FICC believes that it is not appropriate for it to mandate that members prepare their own audited financial statements if it is not their practice to do so. First, many members are not required to prepare their own audited financial statements by their regulators and doing so would be very expensive. Second, FICC is comfortable in accepting audited consolidated financial statements because FICC is able to obtain information regarding an applicant's or member's financial status through interim financial data on the applicant or member itself. This interim data is on the applicant or member firm level and is obtained from regulatory reports filed by the applicant or member itself or unaudited financial reports prepared internally by the applicant or member. FICC staff compares data from the applicable interim statement to the audited financial statement or applicable audited consolidated financial statement, and if there are discrepancies, the firm would be required to supply FICC with an acceptable explanation. In addition, in instances where the member or applicant is unregulated and regulatory reports are thus not available, FICC may request consolidating financial statements from the member firm, which will show the financials of the entities that were included in the audited consolidated financial statement.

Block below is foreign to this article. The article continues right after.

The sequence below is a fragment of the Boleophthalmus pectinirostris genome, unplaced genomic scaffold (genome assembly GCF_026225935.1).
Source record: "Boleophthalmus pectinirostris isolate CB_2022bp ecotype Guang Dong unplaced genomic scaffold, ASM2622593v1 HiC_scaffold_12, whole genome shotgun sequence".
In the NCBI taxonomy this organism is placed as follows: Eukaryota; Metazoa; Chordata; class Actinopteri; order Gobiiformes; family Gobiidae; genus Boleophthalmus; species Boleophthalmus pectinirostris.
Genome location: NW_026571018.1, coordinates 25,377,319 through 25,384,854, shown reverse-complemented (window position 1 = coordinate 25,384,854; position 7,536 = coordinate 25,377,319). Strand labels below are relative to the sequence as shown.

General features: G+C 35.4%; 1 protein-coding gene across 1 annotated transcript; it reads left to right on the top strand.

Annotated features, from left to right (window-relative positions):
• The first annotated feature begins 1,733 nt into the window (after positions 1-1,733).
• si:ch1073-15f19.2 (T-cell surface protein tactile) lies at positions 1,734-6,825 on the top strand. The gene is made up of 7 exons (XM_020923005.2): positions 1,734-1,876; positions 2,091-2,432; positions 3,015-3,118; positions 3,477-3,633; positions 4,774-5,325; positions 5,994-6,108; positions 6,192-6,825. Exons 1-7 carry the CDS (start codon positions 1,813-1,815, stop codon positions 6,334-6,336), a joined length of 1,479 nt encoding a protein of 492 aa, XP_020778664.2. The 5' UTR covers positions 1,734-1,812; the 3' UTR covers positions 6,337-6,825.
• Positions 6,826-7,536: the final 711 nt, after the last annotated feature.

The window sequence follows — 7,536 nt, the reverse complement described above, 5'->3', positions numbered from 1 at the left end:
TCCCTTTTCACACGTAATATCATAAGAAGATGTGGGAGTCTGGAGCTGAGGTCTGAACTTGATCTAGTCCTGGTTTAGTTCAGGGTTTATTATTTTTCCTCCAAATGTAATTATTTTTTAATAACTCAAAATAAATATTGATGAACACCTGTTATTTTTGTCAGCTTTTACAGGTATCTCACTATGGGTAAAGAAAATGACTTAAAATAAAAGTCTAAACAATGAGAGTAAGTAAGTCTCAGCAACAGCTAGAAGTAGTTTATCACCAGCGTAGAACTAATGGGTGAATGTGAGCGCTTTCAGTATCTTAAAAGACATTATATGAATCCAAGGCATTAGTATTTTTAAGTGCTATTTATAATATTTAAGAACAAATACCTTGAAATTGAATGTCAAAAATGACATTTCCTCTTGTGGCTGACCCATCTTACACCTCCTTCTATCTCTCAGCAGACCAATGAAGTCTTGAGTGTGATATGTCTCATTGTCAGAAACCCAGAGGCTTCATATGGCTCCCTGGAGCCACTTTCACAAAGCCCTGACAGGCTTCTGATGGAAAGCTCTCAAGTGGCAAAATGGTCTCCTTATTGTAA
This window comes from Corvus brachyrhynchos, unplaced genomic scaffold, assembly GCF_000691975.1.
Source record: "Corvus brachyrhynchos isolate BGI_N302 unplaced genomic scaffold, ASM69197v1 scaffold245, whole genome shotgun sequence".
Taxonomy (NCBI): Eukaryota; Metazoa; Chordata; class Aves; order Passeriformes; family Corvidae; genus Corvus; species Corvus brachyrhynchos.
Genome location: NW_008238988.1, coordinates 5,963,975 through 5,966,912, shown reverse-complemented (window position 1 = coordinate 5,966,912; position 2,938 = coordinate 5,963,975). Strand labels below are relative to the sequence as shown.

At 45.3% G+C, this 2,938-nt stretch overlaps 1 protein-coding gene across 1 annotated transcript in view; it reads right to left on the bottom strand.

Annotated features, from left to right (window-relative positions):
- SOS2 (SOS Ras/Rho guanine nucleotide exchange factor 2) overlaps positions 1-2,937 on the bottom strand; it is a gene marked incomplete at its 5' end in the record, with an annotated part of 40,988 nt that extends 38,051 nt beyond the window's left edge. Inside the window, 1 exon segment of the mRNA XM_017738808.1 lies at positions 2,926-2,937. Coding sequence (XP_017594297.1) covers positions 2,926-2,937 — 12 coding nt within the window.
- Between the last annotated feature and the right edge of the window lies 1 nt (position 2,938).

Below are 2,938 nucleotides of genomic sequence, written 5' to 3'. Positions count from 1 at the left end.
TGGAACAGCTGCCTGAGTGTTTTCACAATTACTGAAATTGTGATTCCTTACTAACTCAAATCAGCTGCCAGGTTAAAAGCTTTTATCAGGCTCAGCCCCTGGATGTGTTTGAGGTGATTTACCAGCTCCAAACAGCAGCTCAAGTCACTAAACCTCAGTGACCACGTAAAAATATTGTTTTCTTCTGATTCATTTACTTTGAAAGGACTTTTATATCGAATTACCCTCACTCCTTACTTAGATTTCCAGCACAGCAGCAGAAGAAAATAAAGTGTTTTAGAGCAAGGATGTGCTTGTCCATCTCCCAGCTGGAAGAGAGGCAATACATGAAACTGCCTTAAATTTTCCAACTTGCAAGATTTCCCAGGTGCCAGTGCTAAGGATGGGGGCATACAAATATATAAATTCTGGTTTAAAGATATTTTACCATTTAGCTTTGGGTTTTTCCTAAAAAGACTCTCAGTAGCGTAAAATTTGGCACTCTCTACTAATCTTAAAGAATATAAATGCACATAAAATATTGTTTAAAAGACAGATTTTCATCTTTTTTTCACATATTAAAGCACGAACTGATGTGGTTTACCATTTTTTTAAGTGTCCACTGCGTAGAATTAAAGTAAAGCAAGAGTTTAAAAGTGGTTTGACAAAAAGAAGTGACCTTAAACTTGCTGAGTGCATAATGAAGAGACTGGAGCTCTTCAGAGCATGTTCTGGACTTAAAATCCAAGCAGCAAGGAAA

In addition to this change, FICC is proposing to make a technical change to the term “financial statements” in GSD Rule 2, Section 7, to update the current reference to “shareholder's equity” to “owner's equity” to encompass those entities that do not have shareholders.
3. Compliance With Certain Capital Requirements
The GSD's rules currently state that a comparison-only applicant must be in compliance with the capital requirements imposed by its designated examining authority, appropriate regulatory agency, or other examining authority or regulator, and any other self-regulatory organizations to which it is subject by statute, regulation, or agreement.